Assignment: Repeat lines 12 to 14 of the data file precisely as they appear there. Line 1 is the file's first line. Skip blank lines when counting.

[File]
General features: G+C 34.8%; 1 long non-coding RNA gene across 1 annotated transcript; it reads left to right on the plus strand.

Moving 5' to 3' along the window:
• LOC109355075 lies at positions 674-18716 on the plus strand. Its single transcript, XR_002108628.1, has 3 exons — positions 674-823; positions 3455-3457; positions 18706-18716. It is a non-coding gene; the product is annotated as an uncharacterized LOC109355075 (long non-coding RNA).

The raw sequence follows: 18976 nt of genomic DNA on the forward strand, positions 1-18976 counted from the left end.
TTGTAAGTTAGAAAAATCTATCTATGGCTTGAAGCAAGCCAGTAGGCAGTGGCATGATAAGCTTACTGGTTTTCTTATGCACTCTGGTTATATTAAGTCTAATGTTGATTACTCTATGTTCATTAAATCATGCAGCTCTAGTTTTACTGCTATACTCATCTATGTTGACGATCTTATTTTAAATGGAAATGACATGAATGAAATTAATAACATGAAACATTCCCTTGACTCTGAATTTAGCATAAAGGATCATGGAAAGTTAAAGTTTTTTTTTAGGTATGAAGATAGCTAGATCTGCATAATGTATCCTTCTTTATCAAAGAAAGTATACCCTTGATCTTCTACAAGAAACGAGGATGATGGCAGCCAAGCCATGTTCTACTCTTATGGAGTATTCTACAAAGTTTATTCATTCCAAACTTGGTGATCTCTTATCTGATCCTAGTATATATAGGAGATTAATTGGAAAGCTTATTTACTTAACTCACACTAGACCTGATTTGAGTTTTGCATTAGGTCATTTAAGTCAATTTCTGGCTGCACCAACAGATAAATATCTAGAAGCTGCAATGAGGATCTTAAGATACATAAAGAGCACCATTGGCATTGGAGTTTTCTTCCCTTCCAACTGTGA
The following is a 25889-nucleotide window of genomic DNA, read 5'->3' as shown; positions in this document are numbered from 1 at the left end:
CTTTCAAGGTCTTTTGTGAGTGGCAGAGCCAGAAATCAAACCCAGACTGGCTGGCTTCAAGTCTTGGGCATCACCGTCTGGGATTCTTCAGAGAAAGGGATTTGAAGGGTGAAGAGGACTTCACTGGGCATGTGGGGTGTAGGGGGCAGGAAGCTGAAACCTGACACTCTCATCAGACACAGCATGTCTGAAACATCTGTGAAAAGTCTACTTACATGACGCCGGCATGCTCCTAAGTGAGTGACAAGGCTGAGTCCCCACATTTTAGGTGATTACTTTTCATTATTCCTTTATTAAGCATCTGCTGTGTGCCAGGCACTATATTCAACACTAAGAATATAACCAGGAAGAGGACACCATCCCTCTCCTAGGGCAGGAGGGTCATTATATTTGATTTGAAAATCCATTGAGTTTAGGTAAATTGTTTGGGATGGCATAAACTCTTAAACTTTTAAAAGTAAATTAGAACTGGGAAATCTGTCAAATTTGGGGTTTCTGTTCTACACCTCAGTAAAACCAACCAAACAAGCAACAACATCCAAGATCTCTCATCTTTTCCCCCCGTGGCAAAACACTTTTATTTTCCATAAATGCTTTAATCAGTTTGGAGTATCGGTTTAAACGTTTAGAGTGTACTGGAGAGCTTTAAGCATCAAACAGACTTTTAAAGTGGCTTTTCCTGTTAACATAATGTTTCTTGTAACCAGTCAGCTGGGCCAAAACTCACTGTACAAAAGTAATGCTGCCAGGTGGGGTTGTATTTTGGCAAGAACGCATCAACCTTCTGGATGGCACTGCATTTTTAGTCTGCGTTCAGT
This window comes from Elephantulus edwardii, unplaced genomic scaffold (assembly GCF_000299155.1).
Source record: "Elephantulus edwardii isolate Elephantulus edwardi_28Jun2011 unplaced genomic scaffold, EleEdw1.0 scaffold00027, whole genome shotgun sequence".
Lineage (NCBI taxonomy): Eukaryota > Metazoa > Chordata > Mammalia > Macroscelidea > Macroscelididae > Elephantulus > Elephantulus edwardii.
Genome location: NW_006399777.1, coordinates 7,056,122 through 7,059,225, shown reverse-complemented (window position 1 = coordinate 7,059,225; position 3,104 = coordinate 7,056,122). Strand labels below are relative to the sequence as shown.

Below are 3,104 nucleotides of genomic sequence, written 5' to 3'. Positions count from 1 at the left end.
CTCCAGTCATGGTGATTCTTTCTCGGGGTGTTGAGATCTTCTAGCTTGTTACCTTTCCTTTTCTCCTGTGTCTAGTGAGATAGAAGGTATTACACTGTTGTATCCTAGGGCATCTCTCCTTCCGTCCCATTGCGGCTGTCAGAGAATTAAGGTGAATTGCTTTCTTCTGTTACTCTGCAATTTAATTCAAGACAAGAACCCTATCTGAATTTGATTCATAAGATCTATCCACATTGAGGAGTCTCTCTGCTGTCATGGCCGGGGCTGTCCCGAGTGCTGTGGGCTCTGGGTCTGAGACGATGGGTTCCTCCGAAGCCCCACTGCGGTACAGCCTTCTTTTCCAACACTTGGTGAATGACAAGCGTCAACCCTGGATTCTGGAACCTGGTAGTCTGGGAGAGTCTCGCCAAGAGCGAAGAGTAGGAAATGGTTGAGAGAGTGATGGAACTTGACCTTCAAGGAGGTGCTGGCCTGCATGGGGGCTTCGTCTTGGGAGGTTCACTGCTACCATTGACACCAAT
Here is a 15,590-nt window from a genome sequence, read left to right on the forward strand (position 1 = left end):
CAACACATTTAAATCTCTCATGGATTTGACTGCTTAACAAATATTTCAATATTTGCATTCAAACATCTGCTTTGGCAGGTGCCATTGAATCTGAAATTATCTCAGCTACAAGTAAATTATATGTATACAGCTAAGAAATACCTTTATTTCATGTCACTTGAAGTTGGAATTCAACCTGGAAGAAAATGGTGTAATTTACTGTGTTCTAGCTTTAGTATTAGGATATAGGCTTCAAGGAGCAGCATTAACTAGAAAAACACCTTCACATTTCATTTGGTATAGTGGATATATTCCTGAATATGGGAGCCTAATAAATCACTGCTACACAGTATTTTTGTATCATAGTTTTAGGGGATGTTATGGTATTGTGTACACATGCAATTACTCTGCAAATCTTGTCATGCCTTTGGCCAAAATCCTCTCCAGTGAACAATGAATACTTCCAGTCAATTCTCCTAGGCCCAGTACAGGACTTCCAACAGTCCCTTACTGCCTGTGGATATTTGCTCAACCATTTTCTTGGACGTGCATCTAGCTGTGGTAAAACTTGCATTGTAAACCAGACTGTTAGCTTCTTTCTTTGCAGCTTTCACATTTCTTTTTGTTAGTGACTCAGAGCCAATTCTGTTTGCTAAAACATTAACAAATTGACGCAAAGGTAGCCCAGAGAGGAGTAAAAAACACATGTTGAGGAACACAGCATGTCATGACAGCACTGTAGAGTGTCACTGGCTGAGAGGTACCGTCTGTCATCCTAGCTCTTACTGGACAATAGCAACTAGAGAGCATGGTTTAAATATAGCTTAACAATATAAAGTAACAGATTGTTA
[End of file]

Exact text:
Below are 3,104 nucleotides of genomic sequence, written 5' to 3'. Positions count from 1 at the left end.
CTCCAGTCATGGTGATTCTTTCTCGGGGTGTTGAGATCTTCTAGCTTGTTACCTTTCCTTTTCTCCTGTGTCTAGTGAGATAGAAGGTATTACACTGTTGTATCCTAGGGCATCTCTCCTTCCGTCCCATTGCGGCTGTCAGAGAATTAAGGTGAATTGCTTTCTTCTGTTACTCTGCAATTTAATTCAAGACAAGAACCCTATCTGAATTTGATTCATAAGATCTATCCACATTGAGGAGTCTCTCTGCTGTCATGGCCGGGGCTGTCCCGAGTGCTGTGGGCTCTGGGTCTGAGACGATGGGTTCCTCCGAAGCCCCACTGCGGTACAGCCTTCTTTTCCAACACTTGGTGAATGACAAGCGTCAACCCTGGATTCTGGAACCTGGTAGTCTGGGAGAGTCTCGCCAAGAGCGAAGAGTAGGAAATGGTTGAGAGAGTGATGGAACTTGACCTTCAAGGAGGTGCTGGCCTGCATGGGGGCTTCGTCTTGGGAGGTTCACTGCTACCATTGACACCAAT
Here is a 15,590-nt window from a genome sequence, read left to right on the forward strand (position 1 = left end):